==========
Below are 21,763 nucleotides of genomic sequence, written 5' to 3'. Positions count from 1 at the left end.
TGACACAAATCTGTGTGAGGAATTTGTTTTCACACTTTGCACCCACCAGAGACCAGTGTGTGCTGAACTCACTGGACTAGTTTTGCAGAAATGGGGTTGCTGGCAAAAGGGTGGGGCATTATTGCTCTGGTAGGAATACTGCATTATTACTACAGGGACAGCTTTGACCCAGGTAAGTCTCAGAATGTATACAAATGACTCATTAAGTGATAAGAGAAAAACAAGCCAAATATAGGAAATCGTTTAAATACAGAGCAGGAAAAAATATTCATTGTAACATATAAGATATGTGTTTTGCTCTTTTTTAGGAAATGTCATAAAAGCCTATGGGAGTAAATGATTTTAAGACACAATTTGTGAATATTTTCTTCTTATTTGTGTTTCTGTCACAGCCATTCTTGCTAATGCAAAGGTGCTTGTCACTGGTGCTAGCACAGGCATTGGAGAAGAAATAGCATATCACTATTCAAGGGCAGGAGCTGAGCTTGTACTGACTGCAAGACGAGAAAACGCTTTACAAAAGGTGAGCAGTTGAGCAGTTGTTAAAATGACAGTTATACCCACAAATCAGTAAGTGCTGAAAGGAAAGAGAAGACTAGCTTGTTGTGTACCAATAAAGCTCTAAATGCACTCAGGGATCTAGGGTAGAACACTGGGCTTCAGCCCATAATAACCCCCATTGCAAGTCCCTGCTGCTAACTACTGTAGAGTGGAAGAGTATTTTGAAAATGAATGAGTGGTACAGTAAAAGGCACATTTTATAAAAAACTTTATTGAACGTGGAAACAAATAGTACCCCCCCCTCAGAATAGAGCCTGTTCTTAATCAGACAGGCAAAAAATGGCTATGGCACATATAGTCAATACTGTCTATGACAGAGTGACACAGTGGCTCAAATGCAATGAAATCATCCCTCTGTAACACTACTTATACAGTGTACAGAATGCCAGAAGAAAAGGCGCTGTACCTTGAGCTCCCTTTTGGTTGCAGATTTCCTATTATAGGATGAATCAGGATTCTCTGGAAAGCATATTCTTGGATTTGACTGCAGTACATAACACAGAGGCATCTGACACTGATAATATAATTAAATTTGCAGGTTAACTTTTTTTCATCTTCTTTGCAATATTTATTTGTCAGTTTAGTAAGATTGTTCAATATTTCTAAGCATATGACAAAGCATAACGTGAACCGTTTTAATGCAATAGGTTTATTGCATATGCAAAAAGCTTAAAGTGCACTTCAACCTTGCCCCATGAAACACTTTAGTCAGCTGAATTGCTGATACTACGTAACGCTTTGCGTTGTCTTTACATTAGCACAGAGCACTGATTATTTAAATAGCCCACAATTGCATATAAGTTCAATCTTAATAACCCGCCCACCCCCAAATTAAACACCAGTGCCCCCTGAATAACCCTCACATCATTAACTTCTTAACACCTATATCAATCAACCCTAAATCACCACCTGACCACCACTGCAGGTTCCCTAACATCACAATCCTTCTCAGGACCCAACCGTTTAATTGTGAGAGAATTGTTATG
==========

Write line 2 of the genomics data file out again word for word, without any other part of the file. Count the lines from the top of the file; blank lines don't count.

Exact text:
TGACACAAATCTGTGTGAGGAATTTGTTTTCACACTTTGCACCCACCAGAGACCAGTGTGTGCTGAACTCACTGGACTAGTTTTGCAGAAATGGGGTTGCTGGCAAAAGGGTGGGGCATTATTGCTCTGGTAGGAATACTGCATTATTACTACAGGGACAGCTTTGACCCAGGTAAGTCTCAGAATGTATACAAATGACTCATTAAGTGATAAGAGAAAAACAAGCCAAATATAGGAAATCGTTTAAATACAGAGCAGGAAAAAATATTCATTGTAACATATAAGATATGTGTTTTGCTCTTTTTTAGGAAATGTCATAAAAGCCTATGGGAGTAAATGATTTTAAGACACAATTTGTGAATATTTTCTTCTTATTTGTGTTTCTGTCACAGCCATTCTTGCTAATGCAAAGGTGCTTGTCACTGGTGCTAGCACAGGCATTGGAGAAGAAATAGCATATCACTATTCAAGGGCAGGAGCTGAGCTTGTACTGACTGCAAGACGAGAAAACGCTTTACAAAAGGTGAGCAGTTGAGCAGTTGTTAAAATGACAGTTATACCCACAAATCAGTAAGTGCTGAAAGGAAAGAGAAGACTAGCTTGTTGTGTACCAATAAAGCTCTAAATGCACTCAGGGATCTAGGGTAGAACACTGGGCTTCAGCCCATAATAACCCCCATTGCAAGTCCCTGCTGCTAACTACTGTAGAGTGGAAGAGTATTTTGAAAATGAATGAGTGGTACAGTAAAAGGCACATTTTATAAAAAACTTTATTGAACGTGGAAACAAATAGTACCCCCCCCTCAGAATAGAGCCTGTTCTTAATCAGACAGGCAAAAAATGGCTATGGCACATATAGTCAATACTGTCTATGACAGAGTGACACAGTGGCTCAAATGCAATGAAATCATCCCTCTGTAACACTACTTATACAGTGTACAGAATGCCAGAAGAAAAGGCGCTGTACCTTGAGCTCCCTTTTGGTTGCAGATTTCCTATTATAGGATGAATCAGGATTCTCTGGAAAGCATATTCTTGGATTTGACTGCAGTACATAACACAGAGGCATCTGACACTGATAATATAATTAAATTTGCAGGTTAACTTTTTTTCATCTTCTTTGCAATATTTATTTGTCAGTTTAGTAAGATTGTTCAATATTTCTAAGCATATGACAAAGCATAACGTGAACCGTTTTAATGCAATAGGTTTATTGCATATGCAAAAAGCTTAAAGTGCACTTCAACCTTGCCCCATGAAACACTTTAGTCAGCTGAATTGCTGATACTACGTAACGCTTTGCGTTGTCTTTACATTAGCACAGAGCACTGATTATTTAAATAGCCCACAATTGCATATAAGTTCAATCTTAATAACCCGCCCACCCCCAAATTAAACACCAGTGCCCCCTGAATAACCCTCACATCATTAACTTCTTAACACCTATATCAATCAACCCTAAATCACCACCTGACCACCACTGCAGGTTCCCTAACATCACAATCCTTCTCAGGACCCAACCGTTTAATTGTGAGAGAATTGTTATG